New technique for reducing arsenic in rice revealed
Contamination of rice with inorganic arsenic is a major risk in many parts of the world where rice is a staple food. Queen's University's Professor Andy Meharg and colleagues have developed ways to reduce the levels of this toxic substance.
In a new paper published in the American Chemical Society's journal Environmental Science & Technology Professor Rice and his fellow researchers show that removing the husk of the rice and then parboiling it can greatly reduce the levels of arsenic and other toxins in the food, while increasing the amount of calcium retained.
This is potentially of considerable significance in countries such as Bangaldesh, as, according to the International Rice Research Institute, people in Bangladesh eat relatively large quantities of the staple - about a pound of rice per person per day.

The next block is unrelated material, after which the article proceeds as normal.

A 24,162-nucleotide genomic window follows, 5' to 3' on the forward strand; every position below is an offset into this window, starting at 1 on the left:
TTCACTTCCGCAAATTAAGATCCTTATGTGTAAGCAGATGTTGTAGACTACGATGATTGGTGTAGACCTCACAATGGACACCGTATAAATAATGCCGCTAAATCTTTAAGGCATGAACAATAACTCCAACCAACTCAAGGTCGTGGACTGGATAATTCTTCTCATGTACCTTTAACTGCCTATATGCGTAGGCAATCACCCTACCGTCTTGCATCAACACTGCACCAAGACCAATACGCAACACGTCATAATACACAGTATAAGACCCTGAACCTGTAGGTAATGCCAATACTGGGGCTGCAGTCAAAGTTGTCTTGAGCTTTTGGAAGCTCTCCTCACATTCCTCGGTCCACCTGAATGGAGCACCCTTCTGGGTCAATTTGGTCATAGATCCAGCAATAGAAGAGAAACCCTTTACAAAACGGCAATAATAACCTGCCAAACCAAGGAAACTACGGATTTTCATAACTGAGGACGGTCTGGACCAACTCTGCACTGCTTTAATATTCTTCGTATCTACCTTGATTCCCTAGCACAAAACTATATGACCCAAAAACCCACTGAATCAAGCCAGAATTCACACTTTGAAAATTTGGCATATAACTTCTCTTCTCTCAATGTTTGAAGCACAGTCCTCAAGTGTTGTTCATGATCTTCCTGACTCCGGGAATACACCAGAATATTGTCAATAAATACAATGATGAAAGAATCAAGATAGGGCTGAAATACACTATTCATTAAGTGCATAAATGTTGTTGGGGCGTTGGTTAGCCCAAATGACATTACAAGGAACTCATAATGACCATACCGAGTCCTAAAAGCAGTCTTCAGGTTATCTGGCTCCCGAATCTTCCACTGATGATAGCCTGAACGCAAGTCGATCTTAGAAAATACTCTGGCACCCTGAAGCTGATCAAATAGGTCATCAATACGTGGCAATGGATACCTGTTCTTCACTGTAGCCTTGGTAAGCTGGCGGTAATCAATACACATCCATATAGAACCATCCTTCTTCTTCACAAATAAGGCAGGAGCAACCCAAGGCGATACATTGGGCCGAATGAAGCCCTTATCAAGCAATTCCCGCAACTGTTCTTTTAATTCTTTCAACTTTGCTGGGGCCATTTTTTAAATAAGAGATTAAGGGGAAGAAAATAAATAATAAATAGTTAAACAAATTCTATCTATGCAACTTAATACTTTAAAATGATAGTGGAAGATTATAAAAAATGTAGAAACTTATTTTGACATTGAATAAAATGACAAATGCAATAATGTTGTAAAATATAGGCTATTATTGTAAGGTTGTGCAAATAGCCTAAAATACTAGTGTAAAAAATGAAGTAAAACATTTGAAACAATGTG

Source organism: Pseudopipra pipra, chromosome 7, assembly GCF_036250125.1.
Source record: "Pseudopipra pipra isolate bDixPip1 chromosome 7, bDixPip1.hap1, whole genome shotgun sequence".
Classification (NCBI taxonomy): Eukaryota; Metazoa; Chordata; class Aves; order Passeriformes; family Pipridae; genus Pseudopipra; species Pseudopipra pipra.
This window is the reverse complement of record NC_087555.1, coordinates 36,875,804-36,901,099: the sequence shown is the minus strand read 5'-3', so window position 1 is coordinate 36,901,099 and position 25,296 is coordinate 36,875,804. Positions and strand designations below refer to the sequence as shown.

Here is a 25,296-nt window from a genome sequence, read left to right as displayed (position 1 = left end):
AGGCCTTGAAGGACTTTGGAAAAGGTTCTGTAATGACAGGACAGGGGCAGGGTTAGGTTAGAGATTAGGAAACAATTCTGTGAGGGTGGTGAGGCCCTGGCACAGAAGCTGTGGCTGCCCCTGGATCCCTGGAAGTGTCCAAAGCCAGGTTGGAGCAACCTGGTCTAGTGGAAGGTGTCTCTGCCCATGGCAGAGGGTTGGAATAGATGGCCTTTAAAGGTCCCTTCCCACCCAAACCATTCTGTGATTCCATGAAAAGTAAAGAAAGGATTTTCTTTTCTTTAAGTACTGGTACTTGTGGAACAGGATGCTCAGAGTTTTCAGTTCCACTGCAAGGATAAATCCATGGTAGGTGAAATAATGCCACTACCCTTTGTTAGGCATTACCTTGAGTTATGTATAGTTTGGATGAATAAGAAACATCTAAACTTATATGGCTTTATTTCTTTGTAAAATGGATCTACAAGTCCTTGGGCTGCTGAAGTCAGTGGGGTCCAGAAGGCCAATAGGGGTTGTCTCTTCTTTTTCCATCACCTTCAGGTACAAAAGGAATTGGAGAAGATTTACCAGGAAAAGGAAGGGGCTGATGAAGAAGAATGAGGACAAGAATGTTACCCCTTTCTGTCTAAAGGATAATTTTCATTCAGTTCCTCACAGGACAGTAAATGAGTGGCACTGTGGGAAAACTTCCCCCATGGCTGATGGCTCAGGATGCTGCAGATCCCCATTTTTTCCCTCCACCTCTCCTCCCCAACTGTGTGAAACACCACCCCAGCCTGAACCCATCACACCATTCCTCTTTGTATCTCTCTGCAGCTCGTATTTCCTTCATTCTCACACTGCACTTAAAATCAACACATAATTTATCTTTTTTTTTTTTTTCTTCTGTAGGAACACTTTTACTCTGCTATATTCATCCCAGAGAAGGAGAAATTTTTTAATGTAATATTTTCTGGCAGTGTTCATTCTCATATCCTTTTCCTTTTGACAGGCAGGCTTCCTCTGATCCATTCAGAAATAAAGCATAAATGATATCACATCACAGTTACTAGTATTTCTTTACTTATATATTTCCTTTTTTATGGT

For that reason, the researchers carried out their experiments in Bangladesh, testing their processing methods in 13 traditional, small-scale parboiling plants throughout the contry.
The results have now been published in a paper entitled 'Modifying the Parboiling of Rice to Remove Inorganic Arsenic, While Fortifying with Calcium' in the journal 'Environmental Science and Technology, DOI: 10.1021/acs.est.8b06548
Reducing Inorganic Arsenic in Rice is a Social Charter Signature Project. For more on Professor Meharg's work, visit this page.